A great fight has been going on in the colony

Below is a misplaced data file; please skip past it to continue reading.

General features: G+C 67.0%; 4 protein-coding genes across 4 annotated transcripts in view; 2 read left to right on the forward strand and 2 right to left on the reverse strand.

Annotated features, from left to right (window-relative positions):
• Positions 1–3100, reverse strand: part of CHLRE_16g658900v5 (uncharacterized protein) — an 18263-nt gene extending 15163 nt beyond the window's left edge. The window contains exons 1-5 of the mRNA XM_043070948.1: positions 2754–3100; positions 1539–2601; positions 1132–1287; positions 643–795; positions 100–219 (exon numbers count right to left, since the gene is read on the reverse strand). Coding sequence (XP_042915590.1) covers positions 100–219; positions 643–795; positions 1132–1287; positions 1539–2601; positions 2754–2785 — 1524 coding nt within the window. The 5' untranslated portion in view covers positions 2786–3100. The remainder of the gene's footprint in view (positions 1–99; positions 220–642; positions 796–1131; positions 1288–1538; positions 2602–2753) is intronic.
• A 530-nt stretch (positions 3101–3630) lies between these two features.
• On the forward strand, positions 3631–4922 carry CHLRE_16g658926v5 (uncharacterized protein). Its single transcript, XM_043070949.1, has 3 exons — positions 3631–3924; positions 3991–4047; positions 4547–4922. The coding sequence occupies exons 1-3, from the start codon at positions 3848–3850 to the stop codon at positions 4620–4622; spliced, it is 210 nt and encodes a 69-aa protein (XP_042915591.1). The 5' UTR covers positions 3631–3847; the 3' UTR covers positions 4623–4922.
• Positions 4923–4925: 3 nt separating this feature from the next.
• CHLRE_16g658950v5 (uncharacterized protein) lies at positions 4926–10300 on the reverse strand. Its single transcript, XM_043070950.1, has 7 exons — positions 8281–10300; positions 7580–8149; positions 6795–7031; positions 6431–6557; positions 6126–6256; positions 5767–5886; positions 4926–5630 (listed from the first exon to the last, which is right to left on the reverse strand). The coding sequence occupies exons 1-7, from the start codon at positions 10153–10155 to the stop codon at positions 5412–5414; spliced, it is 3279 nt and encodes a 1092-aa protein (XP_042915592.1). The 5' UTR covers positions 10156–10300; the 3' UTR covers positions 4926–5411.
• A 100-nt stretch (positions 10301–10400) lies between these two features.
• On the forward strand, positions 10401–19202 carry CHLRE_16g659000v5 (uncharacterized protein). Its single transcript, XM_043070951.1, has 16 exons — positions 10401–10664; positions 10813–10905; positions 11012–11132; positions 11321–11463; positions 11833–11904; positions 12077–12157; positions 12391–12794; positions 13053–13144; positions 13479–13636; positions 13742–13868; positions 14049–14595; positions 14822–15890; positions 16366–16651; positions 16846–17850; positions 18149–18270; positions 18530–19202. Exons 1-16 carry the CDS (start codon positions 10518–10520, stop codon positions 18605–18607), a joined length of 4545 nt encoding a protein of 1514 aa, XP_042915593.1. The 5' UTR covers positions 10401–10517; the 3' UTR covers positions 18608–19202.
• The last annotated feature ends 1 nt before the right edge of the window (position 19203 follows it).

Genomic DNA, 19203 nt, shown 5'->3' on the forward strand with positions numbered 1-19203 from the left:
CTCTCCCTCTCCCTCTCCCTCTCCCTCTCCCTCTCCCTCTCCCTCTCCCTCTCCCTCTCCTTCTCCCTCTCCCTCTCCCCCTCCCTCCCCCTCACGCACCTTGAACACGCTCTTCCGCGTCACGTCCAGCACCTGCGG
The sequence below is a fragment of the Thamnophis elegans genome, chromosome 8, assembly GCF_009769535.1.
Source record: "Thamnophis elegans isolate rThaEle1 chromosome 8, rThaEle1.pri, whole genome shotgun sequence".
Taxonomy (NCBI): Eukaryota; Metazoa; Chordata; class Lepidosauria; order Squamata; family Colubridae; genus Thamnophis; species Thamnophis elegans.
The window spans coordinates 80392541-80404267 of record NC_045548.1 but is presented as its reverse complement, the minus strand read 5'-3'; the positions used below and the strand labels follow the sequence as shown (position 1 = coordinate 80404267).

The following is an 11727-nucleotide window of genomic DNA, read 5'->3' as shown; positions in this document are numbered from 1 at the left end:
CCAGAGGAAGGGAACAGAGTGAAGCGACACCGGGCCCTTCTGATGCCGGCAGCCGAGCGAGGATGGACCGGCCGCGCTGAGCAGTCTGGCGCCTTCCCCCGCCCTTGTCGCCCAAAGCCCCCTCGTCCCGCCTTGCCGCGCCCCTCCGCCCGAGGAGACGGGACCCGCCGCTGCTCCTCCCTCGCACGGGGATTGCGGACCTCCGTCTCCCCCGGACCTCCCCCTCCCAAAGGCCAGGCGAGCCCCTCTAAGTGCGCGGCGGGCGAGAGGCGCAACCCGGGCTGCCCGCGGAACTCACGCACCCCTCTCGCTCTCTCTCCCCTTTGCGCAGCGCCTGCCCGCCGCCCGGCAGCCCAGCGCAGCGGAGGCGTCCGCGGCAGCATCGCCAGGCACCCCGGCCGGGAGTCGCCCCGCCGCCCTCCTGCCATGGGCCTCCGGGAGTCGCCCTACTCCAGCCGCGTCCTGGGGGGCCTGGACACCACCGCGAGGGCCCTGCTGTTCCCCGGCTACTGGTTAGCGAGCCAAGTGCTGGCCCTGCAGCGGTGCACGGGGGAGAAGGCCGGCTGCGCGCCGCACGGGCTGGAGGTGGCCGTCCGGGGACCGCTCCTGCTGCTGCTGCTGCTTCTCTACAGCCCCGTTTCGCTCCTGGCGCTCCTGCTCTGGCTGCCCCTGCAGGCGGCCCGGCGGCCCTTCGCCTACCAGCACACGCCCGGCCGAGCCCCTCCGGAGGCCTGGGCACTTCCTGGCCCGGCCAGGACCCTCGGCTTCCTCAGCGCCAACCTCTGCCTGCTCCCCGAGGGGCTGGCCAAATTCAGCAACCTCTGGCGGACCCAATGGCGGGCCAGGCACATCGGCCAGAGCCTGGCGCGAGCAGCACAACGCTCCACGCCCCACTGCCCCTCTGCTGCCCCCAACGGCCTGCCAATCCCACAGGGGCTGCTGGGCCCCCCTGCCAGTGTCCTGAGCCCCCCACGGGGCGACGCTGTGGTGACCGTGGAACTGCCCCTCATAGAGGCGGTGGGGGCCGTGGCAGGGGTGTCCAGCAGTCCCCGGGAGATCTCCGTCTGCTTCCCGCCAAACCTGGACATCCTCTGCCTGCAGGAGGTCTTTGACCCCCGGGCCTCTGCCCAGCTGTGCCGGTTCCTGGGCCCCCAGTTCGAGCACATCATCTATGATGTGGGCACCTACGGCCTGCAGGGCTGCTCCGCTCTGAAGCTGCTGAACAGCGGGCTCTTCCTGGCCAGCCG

of Victoria between the Council and the Assembly, nominally about the payment of Members, but really about the right of the popular House to override the nominated one on money questions. The Assembly, according to a custom which has prevailed for seven years, had voted the annual Bill, giving £300 a year to each Member, and the Council—irritated, it is be- lieved, by the new Land Tax—threw out the Bill. There- upon Mr. Berry advised the Assembly to tack the Bill for payment of Members to the Appropriation Bill, thus compelling the Council, which cannot alter a financial Bill, to throw out both or neither. The Council threw out both ; the Governor, Sir G. Bowen, declared that he must follow the advice of his responsible Ministers ; and the responsible Ministers began wholesale dis- misaals of public functionaries, whom there were no means to pay. This latter measure was justified in part by the necessity of retrenchment, but its object of course was to compel the Council to reconsider its action. By the latest telegrams, the Council has done so, agreeing privately to pass the Bill, if sent up separately—as it was at first—but the conflict is not yet over. The ultimate battle is about the land, the Council repre- senting the squatters, and the Assembly the people, and the fatal defect of our Colonial Constitutions—the absence of any modera- ting authority between Upper and Lower House—comes strongly out. It will be necessary ultimately to let a two-thirds vote of the Assembly, backed by a one-third vote of the Council, over- ride all opposition.